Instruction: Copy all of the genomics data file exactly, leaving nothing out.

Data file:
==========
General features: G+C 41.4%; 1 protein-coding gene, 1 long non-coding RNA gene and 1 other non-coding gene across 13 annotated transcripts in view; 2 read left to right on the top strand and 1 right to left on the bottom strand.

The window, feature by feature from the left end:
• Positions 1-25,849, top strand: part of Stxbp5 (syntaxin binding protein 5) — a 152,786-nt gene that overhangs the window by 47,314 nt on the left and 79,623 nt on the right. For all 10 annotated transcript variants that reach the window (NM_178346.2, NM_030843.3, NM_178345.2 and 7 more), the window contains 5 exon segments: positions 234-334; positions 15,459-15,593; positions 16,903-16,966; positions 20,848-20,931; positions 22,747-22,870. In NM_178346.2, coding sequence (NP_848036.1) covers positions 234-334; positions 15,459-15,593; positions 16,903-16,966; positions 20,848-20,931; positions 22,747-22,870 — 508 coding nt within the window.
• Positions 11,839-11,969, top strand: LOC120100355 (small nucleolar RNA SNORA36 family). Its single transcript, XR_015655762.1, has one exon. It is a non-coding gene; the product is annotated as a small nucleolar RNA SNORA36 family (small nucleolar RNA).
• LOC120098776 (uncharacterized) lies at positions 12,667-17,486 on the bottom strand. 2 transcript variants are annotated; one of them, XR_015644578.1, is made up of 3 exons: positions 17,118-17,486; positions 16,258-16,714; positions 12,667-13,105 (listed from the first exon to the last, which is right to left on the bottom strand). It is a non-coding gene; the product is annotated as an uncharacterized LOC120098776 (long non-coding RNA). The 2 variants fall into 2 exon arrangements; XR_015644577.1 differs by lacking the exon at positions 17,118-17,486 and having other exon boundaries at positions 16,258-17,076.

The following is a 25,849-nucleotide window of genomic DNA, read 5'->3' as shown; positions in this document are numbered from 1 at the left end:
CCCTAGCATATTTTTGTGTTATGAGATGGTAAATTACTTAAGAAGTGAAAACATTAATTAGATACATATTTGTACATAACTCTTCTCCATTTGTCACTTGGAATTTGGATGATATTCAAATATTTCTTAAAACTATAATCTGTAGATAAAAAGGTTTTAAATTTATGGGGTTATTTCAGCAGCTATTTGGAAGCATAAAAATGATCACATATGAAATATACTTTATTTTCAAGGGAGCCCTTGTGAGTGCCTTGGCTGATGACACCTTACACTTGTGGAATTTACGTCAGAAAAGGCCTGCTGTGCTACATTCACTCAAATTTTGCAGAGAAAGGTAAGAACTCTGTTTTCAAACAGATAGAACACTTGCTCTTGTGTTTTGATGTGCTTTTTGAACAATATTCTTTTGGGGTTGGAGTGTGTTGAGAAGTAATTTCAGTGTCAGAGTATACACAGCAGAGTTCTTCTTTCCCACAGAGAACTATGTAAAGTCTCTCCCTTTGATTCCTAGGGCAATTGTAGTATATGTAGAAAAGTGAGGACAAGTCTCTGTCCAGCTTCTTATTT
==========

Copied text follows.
General features: G+C 41.4%; 1 protein-coding gene, 1 long non-coding RNA gene and 1 other non-coding gene across 13 annotated transcripts in view; 2 read left to right on the top strand and 1 right to left on the bottom strand.

The window, feature by feature from the left end:
• Positions 1-25,849, top strand: part of Stxbp5 (syntaxin binding protein 5) — a 152,786-nt gene that overhangs the window by 47,314 nt on the left and 79,623 nt on the right. For all 10 annotated transcript variants that reach the window (NM_178346.2, NM_030843.3, NM_178345.2 and 7 more), the window contains 5 exon segments: positions 234-334; positions 15,459-15,593; positions 16,903-16,966; positions 20,848-20,931; positions 22,747-22,870. In NM_178346.2, coding sequence (NP_848036.1) covers positions 234-334; positions 15,459-15,593; positions 16,903-16,966; positions 20,848-20,931; positions 22,747-22,870 — 508 coding nt within the window.
• Positions 11,839-11,969, top strand: LOC120100355 (small nucleolar RNA SNORA36 family). Its single transcript, XR_015655762.1, has one exon. It is a non-coding gene; the product is annotated as a small nucleolar RNA SNORA36 family (small nucleolar RNA).
• LOC120098776 (uncharacterized) lies at positions 12,667-17,486 on the bottom strand. 2 transcript variants are annotated; one of them, XR_015644578.1, is made up of 3 exons: positions 17,118-17,486; positions 16,258-16,714; positions 12,667-13,105 (listed from the first exon to the last, which is right to left on the bottom strand). It is a non-coding gene; the product is annotated as an uncharacterized LOC120098776 (long non-coding RNA). The 2 variants fall into 2 exon arrangements; XR_015644577.1 differs by lacking the exon at positions 17,118-17,486 and having other exon boundaries at positions 16,258-17,076.

The following is a 25,849-nucleotide window of genomic DNA, read 5'->3' as shown; positions in this document are numbered from 1 at the left end:
CCCTAGCATATTTTTGTGTTATGAGATGGTAAATTACTTAAGAAGTGAAAACATTAATTAGATACATATTTGTACATAACTCTTCTCCATTTGTCACTTGGAATTTGGATGATATTCAAATATTTCTTAAAACTATAATCTGTAGATAAAAAGGTTTTAAATTTATGGGGTTATTTCAGCAGCTATTTGGAAGCATAAAAATGATCACATATGAAATATACTTTATTTTCAAGGGAGCCCTTGTGAGTGCCTTGGCTGATGACACCTTACACTTGTGGAATTTACGTCAGAAAAGGCCTGCTGTGCTACATTCACTCAAATTTTGCAGAGAAAGGTAAGAACTCTGTTTTCAAACAGATAGAACACTTGCTCTTGTGTTTTGATGTGCTTTTTGAACAATATTCTTTTGGGGTTGGAGTGTGTTGAGAAGTAATTTCAGTGTCAGAGTATACACAGCAGAGTTCTTCTTTCCCACAGAGAACTATGTAAAGTCTCTCCCTTTGATTCCTAGGGCAATTGTAGTATATGTAGAAAAGTGAGGACAAGTCTCTGTCCAGCTTCTTATTT